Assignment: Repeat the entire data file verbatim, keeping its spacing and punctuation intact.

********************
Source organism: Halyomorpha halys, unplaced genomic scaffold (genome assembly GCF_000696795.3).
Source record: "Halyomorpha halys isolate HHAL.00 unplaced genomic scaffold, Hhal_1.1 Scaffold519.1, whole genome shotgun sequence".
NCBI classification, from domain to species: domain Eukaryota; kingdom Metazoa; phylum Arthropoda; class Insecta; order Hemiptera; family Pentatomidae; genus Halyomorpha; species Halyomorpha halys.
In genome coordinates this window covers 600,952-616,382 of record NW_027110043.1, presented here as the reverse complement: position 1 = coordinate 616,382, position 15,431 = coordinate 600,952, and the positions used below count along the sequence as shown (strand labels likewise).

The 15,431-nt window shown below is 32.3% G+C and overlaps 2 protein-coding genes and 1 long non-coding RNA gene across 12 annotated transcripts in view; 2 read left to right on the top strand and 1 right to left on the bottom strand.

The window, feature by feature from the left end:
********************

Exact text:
Source organism: Halyomorpha halys, unplaced genomic scaffold (genome assembly GCF_000696795.3).
Source record: "Halyomorpha halys isolate HHAL.00 unplaced genomic scaffold, Hhal_1.1 Scaffold519.1, whole genome shotgun sequence".
NCBI classification, from domain to species: domain Eukaryota; kingdom Metazoa; phylum Arthropoda; class Insecta; order Hemiptera; family Pentatomidae; genus Halyomorpha; species Halyomorpha halys.
In genome coordinates this window covers 600,952-616,382 of record NW_027110043.1, presented here as the reverse complement: position 1 = coordinate 616,382, position 15,431 = coordinate 600,952, and the positions used below count along the sequence as shown (strand labels likewise).

The 15,431-nt window shown below is 32.3% G+C and overlaps 2 protein-coding genes and 1 long non-coding RNA gene across 12 annotated transcripts in view; 2 read left to right on the top strand and 1 right to left on the bottom strand.

The window, feature by feature from the left end: